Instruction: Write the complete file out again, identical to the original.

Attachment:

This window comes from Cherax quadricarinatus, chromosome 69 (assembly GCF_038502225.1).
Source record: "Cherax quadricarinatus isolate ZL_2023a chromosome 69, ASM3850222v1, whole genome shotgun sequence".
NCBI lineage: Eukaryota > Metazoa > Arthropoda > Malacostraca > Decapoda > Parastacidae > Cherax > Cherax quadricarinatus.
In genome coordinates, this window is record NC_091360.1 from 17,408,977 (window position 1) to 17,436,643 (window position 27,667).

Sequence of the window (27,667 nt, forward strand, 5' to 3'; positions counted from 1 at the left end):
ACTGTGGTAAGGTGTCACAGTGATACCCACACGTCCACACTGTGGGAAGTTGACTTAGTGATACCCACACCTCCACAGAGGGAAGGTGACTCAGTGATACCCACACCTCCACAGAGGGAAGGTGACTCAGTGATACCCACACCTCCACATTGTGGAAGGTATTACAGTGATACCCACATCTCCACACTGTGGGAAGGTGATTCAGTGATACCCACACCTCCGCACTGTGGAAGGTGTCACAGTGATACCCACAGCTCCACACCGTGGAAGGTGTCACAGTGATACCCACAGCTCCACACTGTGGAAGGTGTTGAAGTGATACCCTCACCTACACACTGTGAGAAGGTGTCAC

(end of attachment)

This window comes from Cherax quadricarinatus, chromosome 69 (assembly GCF_038502225.1).
Source record: "Cherax quadricarinatus isolate ZL_2023a chromosome 69, ASM3850222v1, whole genome shotgun sequence".
NCBI lineage: Eukaryota > Metazoa > Arthropoda > Malacostraca > Decapoda > Parastacidae > Cherax > Cherax quadricarinatus.
In genome coordinates, this window is record NC_091360.1 from 17,408,977 (window position 1) to 17,436,643 (window position 27,667).

Sequence of the window (27,667 nt, forward strand, 5' to 3'; positions counted from 1 at the left end):
ACTGTGGTAAGGTGTCACAGTGATACCCACACGTCCACACTGTGGGAAGTTGACTTAGTGATACCCACACCTCCACAGAGGGAAGGTGACTCAGTGATACCCACACCTCCACAGAGGGAAGGTGACTCAGTGATACCCACACCTCCACATTGTGGAAGGTATTACAGTGATACCCACATCTCCACACTGTGGGAAGGTGATTCAGTGATACCCACACCTCCGCACTGTGGAAGGTGTCACAGTGATACCCACAGCTCCACACCGTGGAAGGTGTCACAGTGATACCCACAGCTCCACACTGTGGAAGGTGTTGAAGTGATACCCTCACCTACACACTGTGAGAAGGTGTCAC